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Friday, June 08, 2007

Colossians 1:1-8

Unfortunately, I have been a little slow to update our class notes, even though it has been a while since we have finished the book of Colossians. Summer is here so I don't have any more excuses. This post is a brief intro to Colossians and the notes on the first 8 verses. Along with the notes, I will be posting an article on Mary that I am writing. It is partly a response to an article I read in Southeastern Seminary's most recent magazine and a summary of some of the discussion we had in class on the contrast between the Roman Catholic and Orthodox understanding of Mary.

Let's begin Colossians:

The theme of Ephesians was the Body of Christ. It held for the truth that from the beginning of time God predestined to create a people who would bring salvation to mankind. By joining oneself to this Body one becomes part of the predestined group. The book of Colossians upholds the Mystery of Christ Himself. Both books should be taken in concert, Christ restores mankind to become once again like God, but in order to do so one must grafted into His body—the Church.

Colossians 1

I. Introduction PAUL, an apostle of Jesus Christ by the will of God, and Timoyour our brother, 2 To the saints and faithful brethren in Christ who are in Colosse: Grace to you and peace from God our Father and the Lord Jesus Christ.*

-Colossae is 100 miles east of Ephesus in the heart of Asia Minor. Originally it was a trade city between Ephesus and deeper into Asia Minor. However, by the time of Paul Colossae had begun to decline and shrink in size and prominence.

-One of the major reasons for writing the book was to help them recognize and defend themselves against heresy. This will become apparent when we get into chapter 2

-The type of heresy that was begining to attack this church was Gnosticism. Gnosticism is a broad category of heresy that the church fought through the second century; various forms would pop up in different places throughout the empire. If you want a thorough understanding of all the various forms of Gnosticism, take a trip through St. Ireaneus’ Against Heresies.

-Two basic ideas were common to all forms of Gnosticism. First, salvation consisted by being initiated into a secret truth or knowledge. Second, there was a belief that God was so transcendent that He related to man through various emanations; each emanation was further and further from God; the secret knowledge allowed man to recognize each emanation and eventually reach back to God Himself. Also there was usually a low view of the body and all matter, because it was the body that prevented man from having direct relationship with God and the need to travel through the emanations.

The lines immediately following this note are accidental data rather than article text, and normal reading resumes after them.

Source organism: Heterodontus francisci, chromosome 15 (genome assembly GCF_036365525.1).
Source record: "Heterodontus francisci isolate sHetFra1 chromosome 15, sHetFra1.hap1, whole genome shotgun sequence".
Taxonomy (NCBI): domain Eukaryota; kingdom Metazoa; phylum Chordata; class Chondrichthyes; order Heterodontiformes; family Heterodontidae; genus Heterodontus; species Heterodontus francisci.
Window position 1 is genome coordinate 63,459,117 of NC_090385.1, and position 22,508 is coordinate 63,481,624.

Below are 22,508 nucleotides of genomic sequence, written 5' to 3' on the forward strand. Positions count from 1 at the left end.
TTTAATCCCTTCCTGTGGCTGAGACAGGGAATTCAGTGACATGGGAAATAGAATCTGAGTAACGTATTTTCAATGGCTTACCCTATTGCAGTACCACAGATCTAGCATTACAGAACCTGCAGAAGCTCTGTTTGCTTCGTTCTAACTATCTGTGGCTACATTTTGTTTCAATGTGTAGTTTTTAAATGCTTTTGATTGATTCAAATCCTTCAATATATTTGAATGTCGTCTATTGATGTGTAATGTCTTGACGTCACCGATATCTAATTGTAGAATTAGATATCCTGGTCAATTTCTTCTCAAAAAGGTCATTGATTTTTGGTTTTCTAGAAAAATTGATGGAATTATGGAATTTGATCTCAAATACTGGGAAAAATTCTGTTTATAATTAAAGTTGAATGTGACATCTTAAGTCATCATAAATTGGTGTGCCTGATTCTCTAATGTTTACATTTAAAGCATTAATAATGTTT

-The Gnosticism of Colossae was a combination of Greek speculation; Jewish legalism (primarily dietary laws, holy days, and circumcision); and eastern mysticism

II. Thanksgiving for the Colossians

A. Their Faith, Hope and Love. 3 We give thanks to the God and Father of our Lord Jesus Christ, praying always for you, 4 since we heard of your faith in Christ Jesus and of your love for all the saints; 5 because of the hope which is laid up for you in heaven, of which you heard before in the word of the truth of the gospel,

Paul once again begins his book like so many others thanking God for these believers and their faith in Christ. He ties together three major Christian virtues by mentioning faith, hope, and love.

B. Their Fruit. 6 which has come to you, as it has also in all the world, and is bringing forth fruit,* as it is also among you since the day you heard and knew the grace of God in truth;

The fruit of the faith of the Colossians is their life. Truth must be translated into loving acts to be real. Christianity is not an idle philosophy but is a life that is lived in the real world. If Christianity is a entry in to the agape life of the Trinity, then it should be manifested in an agape life to those created in the image of the Holy Trinity.

-”all the world” This was a test of heresy; heresy was local; yet the Christian truth was universal. This has been a test of Christian truth through the centuries. St. Vincent of Lerins in the 5th century articulated this as "what has been believed everywhere, always, and by all".

-”heard and knew” Know in this passage is similar to many of the other times we have come upon this word; it is not intellectual knowledge but experience of the truth; this will be important later in the book.

C. Their Minister 7 as you also learned from Epaphras, our dear fellow servant, who is a faithful minister of Christ on your behalf, 8 who also declared to us your love in the Spirit.

-The last time we ran into Epaphras was in Philippians; he had been ministering there as well. Epaphras had probably founded the Church in Colossae. Paul it appears never actually visited Colossae, but he had sent Epaphras when he was working in Ephesus.

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